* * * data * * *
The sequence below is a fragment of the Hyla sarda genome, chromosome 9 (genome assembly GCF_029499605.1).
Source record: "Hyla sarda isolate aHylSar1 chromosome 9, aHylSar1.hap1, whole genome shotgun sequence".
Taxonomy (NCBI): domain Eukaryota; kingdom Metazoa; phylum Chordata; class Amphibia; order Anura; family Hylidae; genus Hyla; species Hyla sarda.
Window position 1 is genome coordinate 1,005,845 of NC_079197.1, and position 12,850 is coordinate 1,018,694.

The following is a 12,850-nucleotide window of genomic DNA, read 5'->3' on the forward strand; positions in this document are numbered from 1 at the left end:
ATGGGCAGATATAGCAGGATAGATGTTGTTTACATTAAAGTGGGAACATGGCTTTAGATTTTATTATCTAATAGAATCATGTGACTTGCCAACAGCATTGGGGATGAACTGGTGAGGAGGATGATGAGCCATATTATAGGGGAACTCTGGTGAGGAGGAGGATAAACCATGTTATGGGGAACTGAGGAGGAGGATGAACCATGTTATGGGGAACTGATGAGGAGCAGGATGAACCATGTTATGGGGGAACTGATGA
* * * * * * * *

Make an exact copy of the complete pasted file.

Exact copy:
The sequence below is a fragment of the Hyla sarda genome, chromosome 9 (genome assembly GCF_029499605.1).
Source record: "Hyla sarda isolate aHylSar1 chromosome 9, aHylSar1.hap1, whole genome shotgun sequence".
Taxonomy (NCBI): domain Eukaryota; kingdom Metazoa; phylum Chordata; class Amphibia; order Anura; family Hylidae; genus Hyla; species Hyla sarda.
Window position 1 is genome coordinate 1,005,845 of NC_079197.1, and position 12,850 is coordinate 1,018,694.

The following is a 12,850-nucleotide window of genomic DNA, read 5'->3' on the forward strand; positions in this document are numbered from 1 at the left end:
ATGGGCAGATATAGCAGGATAGATGTTGTTTACATTAAAGTGGGAACATGGCTTTAGATTTTATTATCTAATAGAATCATGTGACTTGCCAACAGCATTGGGGATGAACTGGTGAGGAGGATGATGAGCCATATTATAGGGGAACTCTGGTGAGGAGGAGGATAAACCATGTTATGGGGAACTGAGGAGGAGGATGAACCATGTTATGGGGAACTGATGAGGAGCAGGATGAACCATGTTATGGGGGAACTGATGA